What about that “Everything went wrong today” mantra I was repeating to myself as I got into bed that night? Well, not everything went wrong. Yes, Scout was sick and I had to exert myself beyond my limits. But a dear friend who lives across the country texted with me during the day, giving me suggestions and support. Then, when I finally did call the vet, I was assertive enough to get an appointment that day. In addition, she got excellent care at the clinic. And finally, when I got home, I was no longer fretting and worrying; that helped me a lot.

So, did everything go wrong that day? Of course not. I was just focusing on the negatives. When I realized what I was doing, I made a “course correction” by calling to mind everything that went right that day, including the bottom line: I got my dog to the vet when she needed to go.

I was amazed at how quickly this “course correction” eased my emotional suffering and allowed me to go to sleep feeling good about how I’d handled a very tough day for both me and Scout. (I’ve been working on turning what I did that night into a formal practice: when I turn out the lights each night, I try to remember to think about what went right for me that day.)

Here's one more suggestion for those of you who get your news “on a screen”:

Third: Counter the media’s focus on the negative.

The media contributes to our negativity bias. It focuses on scary stories that frequently imply that we’re in danger all the time from every source imaginable. This onslaught can leave us in a state of constant fear. (Stephen Colbert satirized this tendency with his “March to Keep Fear Alive” segment some years ago.)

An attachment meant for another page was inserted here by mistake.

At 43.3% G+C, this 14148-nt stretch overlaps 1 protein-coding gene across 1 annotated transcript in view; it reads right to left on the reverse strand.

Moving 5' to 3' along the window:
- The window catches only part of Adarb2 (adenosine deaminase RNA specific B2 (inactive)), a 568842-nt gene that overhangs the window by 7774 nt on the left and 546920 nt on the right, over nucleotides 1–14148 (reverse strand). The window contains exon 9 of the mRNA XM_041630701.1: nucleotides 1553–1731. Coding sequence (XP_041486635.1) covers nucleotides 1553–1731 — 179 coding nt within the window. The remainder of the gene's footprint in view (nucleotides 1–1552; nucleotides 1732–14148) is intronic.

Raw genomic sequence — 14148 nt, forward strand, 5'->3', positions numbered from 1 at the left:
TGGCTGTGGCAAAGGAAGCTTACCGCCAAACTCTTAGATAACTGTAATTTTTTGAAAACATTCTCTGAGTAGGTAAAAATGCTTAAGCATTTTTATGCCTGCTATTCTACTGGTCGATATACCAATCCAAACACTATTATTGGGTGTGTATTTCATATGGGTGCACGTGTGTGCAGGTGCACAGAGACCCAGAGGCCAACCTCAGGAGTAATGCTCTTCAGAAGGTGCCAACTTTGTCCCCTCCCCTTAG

How can you counter the tendency to be frightened about the world you live in?

I recommend that you put your reaction to the media’s focus on the negative into perspective by telling yourself something like: “This fear I’m experiencing is my mind’s knee-jerk protective mechanism at work. Yes, in rare instances, that reaction could help me avert danger. However, more than 99 percent of the time, it’s the source of unnecessary stress and anxiety. Let me calmly and rationally assess the actual likelihood that I or those I love are in danger.”

Having rationally assessed the media’s focus on the negative, switch your attention to all the good that goes on in the world, such as people stepping up to help others in a crisis. Spend some time on this because, as noted above (and as I’m sure you’ve experienced), the negative tends to stick like glue, but the positive tends to slide right out of our minds. This means it’s important to intentionally look for the positives—to take the time to let the good and right in this world sink in.

At times it can feel like an uphill battle to counter a tendency to focus on the negative. However, by setting the intention to be aware of when you’re doing it, and then consciously countering it by focusing on the positives and on the nourishing aspects of an experience, you can change the way you respond to what happens to you. In my experience, your efforts and will make you happier and more content with your life.

In the words of philosopher and psychologist William James: “If you can change your mind, you can change your life.”

Thank you for reading my work. You might also like “Turning Negatives Into Positives When You’re Chronically Ill.”